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Maintenance of a Rental Property

Property Maintenance

Rental properties require maintenance. Don’t be fooled to think that just because a rental property is new or recently re-furbished it won’t need regular maintenance. Tenants do have a tendency for ‘careless disregard’ – they don’t own the property after all.

It’s not to say that tenants delibrately smash places up, most don’t, but they do seem to ‘knock around’ with a liittle less care and attention than a homeowner might do in their own property. Things break, wear out or simply stop working because of a fault. A sequence of maintenance tasks are required to keep a rental property in top shape.

There are two types of maintenance in my book – emergency property maintenance and ‘on-going’ property maintenance. So let’s start with an emergency.

Emergency Property Maintenance

Emergency property maintenance is the biggest cross a landlord has to bare –

Here’s the typical scenario, – the mobile rings on Christmas Eve, it’s a tenant, their gas boiler isn’t working and they’ve got the family coming down from Scotland for Christmas. There are tears and desperate pleas. Your relaxing day with the family is cancelled.

Emergency property maintenance is just that – maintenance that needs immediate attention. These can be a whole range of things, from smashed windows, to blown fuses.  However, in my experience a good 50% relate to plumbing matters.  A boiler that fails to start up, showers and washing machines that start leaking, or taps that don’t shut off.  Depending on the severity of the problem, they might need immediate attention to prevent serious long-term damage to the rental property, or to avoid unacceptable inconvenience to your tenant.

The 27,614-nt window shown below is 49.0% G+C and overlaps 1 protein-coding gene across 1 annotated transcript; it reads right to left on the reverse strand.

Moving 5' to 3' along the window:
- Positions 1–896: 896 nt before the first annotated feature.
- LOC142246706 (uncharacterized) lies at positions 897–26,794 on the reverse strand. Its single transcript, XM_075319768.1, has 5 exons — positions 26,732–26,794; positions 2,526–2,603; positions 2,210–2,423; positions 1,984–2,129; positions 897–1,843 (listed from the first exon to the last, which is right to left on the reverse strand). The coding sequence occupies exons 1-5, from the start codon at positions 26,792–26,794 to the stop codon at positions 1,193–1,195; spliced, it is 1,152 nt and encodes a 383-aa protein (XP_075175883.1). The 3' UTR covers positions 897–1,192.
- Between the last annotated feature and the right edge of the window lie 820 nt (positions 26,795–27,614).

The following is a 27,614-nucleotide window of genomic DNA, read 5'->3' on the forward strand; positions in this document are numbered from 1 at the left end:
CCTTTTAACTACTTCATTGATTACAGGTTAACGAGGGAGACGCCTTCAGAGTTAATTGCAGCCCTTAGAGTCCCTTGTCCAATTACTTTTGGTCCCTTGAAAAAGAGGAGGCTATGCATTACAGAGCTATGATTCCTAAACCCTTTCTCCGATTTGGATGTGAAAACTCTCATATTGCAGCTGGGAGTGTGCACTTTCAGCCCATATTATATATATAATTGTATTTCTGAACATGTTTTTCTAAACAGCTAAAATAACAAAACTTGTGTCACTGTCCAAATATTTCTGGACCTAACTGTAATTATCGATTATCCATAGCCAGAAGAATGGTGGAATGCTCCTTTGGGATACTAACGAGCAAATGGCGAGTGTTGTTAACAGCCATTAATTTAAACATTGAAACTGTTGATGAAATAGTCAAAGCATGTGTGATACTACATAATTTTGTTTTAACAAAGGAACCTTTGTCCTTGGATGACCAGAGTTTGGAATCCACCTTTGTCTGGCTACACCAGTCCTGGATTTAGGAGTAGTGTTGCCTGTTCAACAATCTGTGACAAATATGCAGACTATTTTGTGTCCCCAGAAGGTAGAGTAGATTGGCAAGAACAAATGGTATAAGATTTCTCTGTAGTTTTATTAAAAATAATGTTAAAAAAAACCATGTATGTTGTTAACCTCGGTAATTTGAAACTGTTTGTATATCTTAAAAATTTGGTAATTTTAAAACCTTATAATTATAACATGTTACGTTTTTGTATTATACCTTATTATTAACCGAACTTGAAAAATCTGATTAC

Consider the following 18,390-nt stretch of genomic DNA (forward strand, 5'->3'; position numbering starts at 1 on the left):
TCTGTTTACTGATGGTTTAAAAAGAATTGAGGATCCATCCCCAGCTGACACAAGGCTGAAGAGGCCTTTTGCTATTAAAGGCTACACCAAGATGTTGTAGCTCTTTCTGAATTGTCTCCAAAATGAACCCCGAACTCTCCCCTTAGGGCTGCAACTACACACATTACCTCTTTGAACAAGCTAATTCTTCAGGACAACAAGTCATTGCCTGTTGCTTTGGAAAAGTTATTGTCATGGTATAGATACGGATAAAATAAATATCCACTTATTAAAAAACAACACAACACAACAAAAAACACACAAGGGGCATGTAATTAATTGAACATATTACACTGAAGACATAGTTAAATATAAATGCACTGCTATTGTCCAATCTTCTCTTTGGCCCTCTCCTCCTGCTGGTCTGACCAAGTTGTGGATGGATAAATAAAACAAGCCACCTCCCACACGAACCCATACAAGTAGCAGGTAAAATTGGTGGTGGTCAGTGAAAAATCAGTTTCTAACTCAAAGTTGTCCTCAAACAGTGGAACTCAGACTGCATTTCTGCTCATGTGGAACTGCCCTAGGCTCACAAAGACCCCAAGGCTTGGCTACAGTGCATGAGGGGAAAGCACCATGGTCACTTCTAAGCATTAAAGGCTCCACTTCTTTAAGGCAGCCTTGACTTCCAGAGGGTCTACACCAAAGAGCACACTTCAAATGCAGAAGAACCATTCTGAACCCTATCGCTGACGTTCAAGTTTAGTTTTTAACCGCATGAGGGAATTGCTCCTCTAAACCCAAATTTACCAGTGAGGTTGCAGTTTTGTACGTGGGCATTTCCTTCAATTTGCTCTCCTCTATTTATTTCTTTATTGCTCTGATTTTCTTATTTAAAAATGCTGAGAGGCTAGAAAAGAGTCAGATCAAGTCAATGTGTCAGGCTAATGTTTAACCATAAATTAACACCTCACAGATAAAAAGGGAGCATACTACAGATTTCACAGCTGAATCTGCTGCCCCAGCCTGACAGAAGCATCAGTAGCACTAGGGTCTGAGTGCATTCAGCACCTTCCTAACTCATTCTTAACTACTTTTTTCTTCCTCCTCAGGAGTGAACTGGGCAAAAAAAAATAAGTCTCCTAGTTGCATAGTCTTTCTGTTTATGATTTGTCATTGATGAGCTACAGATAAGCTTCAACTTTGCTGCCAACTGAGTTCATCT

This is why being on good terms with a plumber is so useful.  If you can cultivate a friendship with a trustworthy plumber; it is “priceless”.  It’s good to have a back-up as well, just in case the other is away or can’t meet the required timescale. It’s worth sending them chocolates and a bottle of wine at Christmas.

Landlords want to avoid having to ever ring for an emergency plumbers from the yellow pages. They are often extornate with their rates; so only use them as a last resort.

Landlords do have a legal responsibility to their tenant to get a problem sorted as soon as reasonably possible, and in addition, leaving any maintenance issue can often prove more expensive than acting immediately. Prompt action is advisable.

The annual servicing of boilers and cookers should cut down the chances that they will go wrong in the first place.

Other types of emergencies are likely to be electrical, or appliance based; such as an oven that stops working. Often buying a new replacement is quicker and cheaper in the long run than repairing an old one. Particularly with most appliances put into rental properties being those at the cheaper end of the product range. Each time I have called a domestic appliance engineer out to fix a fault in an appliance, by the time a part has been ordered and they’ve charged for their time it inevitably comes out at £140 plus VAT.

If you haven’t got somebody at hand, its fingers to the internet, there are various trade directory where a landlord can source property maintenance tradesmen. seem to be the big player at the moment, but I must say I have never used the site.

It’s never ideal using somebody you don’t know or is not personally recommended, but sometimes a landlord has no choice and there are some very competent & helpful people listed in these directory services.